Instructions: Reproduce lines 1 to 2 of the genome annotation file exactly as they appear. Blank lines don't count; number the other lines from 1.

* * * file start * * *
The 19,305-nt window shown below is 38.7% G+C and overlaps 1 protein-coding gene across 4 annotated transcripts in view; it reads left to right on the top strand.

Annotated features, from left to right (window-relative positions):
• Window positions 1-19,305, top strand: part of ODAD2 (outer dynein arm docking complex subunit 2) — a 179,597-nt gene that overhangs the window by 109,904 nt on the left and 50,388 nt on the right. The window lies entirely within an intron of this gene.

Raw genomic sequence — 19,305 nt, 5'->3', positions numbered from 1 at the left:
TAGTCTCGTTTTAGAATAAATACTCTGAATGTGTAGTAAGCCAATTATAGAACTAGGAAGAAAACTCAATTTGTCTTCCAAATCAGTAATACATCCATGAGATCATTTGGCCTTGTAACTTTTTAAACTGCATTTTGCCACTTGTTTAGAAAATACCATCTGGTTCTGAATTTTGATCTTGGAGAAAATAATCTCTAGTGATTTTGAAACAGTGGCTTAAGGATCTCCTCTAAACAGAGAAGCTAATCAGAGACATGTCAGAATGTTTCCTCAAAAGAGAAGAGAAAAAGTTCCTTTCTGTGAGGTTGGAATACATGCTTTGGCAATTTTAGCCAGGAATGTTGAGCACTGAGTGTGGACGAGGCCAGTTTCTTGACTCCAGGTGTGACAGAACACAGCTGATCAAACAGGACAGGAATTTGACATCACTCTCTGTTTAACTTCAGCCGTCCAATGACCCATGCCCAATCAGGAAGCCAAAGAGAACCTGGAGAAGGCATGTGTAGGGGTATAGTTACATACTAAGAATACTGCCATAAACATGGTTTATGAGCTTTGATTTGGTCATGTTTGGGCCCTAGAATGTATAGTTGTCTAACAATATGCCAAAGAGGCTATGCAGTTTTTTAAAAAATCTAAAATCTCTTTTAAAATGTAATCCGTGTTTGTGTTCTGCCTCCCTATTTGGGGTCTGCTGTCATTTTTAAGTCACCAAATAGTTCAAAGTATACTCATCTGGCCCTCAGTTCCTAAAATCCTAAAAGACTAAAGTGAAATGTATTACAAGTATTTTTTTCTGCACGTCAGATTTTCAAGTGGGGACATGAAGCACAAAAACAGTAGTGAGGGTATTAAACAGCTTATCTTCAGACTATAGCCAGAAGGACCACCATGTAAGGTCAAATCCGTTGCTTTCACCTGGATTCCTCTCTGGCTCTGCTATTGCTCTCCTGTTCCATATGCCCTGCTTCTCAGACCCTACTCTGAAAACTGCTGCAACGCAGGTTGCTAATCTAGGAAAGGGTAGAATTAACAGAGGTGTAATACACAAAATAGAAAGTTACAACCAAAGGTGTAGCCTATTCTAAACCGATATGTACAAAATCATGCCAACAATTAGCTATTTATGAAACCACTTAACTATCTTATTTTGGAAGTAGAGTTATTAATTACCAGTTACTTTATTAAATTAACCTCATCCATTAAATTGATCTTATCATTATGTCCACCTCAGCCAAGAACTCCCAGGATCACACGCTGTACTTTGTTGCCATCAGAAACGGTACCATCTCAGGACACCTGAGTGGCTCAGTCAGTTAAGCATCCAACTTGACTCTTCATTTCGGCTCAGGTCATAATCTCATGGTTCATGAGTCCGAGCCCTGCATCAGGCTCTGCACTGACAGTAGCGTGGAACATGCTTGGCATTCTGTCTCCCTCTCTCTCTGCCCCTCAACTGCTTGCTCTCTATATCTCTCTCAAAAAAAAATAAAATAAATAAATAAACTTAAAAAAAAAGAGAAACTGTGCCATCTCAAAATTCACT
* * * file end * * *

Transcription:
The 19,305-nt window shown below is 38.7% G+C and overlaps 1 protein-coding gene across 4 annotated transcripts in view; it reads left to right on the top strand.

Annotated features, from left to right (window-relative positions):